That's an interesting question. Eye color does
not make a difference in the colors that a person
sees. There are two different kinds of color
(called "pigment")involved and they are in two
>What we see as eye color is the color of the
iris, which opens or closes to control the amount
of light that gets into a person's eye. The more
pigment a person has in their iris, the darker
their eye is. A person with blue eyes has no
pigment in his or her iris.
The other kind of pigment is deep inside the
eye within the retina, which is the part that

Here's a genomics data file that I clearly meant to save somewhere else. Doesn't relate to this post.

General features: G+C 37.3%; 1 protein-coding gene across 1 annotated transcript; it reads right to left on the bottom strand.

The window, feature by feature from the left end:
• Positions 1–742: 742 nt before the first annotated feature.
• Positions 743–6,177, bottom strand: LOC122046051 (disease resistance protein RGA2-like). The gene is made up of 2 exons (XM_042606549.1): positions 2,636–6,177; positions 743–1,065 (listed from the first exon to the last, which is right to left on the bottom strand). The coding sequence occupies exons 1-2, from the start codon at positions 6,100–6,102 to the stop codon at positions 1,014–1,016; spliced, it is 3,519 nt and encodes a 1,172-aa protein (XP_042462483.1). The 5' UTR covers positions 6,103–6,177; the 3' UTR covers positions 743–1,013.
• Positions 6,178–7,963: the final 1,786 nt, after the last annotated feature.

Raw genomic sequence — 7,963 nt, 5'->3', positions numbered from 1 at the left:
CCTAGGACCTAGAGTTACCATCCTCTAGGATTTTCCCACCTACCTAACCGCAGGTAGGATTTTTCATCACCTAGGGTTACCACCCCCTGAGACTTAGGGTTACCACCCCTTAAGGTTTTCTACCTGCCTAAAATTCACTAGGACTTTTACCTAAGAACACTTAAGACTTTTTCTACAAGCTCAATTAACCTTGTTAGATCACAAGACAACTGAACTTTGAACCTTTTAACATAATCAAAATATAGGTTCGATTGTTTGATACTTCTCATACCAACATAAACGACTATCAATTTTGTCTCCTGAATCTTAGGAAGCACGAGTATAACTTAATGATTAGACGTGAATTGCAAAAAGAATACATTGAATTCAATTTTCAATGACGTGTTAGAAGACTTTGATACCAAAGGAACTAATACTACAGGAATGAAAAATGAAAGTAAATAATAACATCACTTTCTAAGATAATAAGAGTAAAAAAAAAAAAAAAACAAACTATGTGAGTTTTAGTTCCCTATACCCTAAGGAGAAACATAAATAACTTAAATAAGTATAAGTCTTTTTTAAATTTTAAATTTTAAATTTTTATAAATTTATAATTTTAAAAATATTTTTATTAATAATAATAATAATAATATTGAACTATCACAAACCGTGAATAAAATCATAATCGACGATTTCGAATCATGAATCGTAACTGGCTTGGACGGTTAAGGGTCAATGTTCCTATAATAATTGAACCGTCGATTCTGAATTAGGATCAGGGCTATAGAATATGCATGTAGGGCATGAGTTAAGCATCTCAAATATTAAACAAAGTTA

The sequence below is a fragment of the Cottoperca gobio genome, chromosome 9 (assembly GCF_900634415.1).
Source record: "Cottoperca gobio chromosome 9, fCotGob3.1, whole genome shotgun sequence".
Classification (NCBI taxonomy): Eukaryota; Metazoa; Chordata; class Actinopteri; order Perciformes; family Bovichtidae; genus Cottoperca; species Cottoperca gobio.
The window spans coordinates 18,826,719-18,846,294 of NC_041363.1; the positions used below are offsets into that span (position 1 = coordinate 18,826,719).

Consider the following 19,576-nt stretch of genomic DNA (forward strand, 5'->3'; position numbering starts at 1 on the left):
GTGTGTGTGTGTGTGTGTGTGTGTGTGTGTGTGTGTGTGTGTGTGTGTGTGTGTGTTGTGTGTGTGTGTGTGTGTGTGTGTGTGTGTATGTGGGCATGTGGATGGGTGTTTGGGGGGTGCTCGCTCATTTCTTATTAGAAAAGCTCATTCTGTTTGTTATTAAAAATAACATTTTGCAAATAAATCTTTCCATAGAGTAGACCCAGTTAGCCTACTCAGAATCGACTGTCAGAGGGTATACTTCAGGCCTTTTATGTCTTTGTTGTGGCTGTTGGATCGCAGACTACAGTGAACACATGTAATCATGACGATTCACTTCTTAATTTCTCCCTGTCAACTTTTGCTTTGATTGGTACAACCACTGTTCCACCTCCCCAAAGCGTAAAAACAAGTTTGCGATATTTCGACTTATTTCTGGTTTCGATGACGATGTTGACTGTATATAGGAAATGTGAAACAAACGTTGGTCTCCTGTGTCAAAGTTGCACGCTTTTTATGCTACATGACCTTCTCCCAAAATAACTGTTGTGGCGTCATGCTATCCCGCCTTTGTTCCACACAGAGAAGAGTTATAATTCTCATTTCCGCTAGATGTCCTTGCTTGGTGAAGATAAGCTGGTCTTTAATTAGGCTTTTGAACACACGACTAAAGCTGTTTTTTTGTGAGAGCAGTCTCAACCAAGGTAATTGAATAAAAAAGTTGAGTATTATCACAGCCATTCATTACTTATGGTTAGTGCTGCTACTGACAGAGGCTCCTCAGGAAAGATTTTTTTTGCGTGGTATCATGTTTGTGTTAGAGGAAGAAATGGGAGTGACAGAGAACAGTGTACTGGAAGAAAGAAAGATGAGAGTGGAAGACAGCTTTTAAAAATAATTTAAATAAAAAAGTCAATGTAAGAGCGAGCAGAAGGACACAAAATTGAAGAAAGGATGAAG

actually picks up light and sends messages to the
brain. The parts of the retina that receive the
light are called photoreceptors. One type
of photoreceptor is called a rod and it only lets
us see black and white. Rods work well even when
it's pretty dark. Cones let us see color, but
only if they have the right pigments in them. You
can't tell the difference in these pigments by
looking, even if you could see inside a person's
There are some good pictures at this site, but
you might want some help from your teacher in the
written part. By the way "gross anatomy" means
anatomy that you can see without a microscope, not
anatomy that makes you queasy.
Why do you think that animals that hunt at
night are usually colorblind?
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